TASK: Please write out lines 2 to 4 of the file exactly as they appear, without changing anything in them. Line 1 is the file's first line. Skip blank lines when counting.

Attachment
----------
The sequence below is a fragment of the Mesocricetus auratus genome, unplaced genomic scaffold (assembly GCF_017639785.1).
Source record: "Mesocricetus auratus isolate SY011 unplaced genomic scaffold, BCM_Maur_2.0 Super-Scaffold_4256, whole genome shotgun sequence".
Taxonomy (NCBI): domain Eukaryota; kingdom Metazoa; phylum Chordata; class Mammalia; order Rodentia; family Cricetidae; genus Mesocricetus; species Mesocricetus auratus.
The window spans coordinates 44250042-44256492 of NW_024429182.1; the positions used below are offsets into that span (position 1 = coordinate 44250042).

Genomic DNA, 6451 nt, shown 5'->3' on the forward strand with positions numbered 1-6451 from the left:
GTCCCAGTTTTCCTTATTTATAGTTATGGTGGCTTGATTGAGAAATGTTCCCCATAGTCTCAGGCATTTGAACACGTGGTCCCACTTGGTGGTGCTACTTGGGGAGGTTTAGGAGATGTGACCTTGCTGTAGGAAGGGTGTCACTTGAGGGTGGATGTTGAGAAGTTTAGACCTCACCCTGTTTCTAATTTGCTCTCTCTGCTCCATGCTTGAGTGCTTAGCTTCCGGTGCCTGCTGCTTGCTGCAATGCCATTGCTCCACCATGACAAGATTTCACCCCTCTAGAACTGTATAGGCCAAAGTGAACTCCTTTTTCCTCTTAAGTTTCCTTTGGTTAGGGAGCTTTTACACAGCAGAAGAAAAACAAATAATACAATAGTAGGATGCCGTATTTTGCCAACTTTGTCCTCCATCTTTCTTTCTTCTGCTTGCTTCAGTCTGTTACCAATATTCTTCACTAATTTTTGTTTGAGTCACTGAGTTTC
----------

Source record: "Mesocricetus auratus isolate SY011 unplaced genomic scaffold, BCM_Maur_2.0 Super-Scaffold_4256, whole genome shotgun sequence".
Taxonomy (NCBI): domain Eukaryota; kingdom Metazoa; phylum Chordata; class Mammalia; order Rodentia; family Cricetidae; genus Mesocricetus; species Mesocricetus auratus.
The window spans coordinates 44250042-44256492 of NW_024429182.1; the positions used below are offsets into that span (position 1 = coordinate 44250042).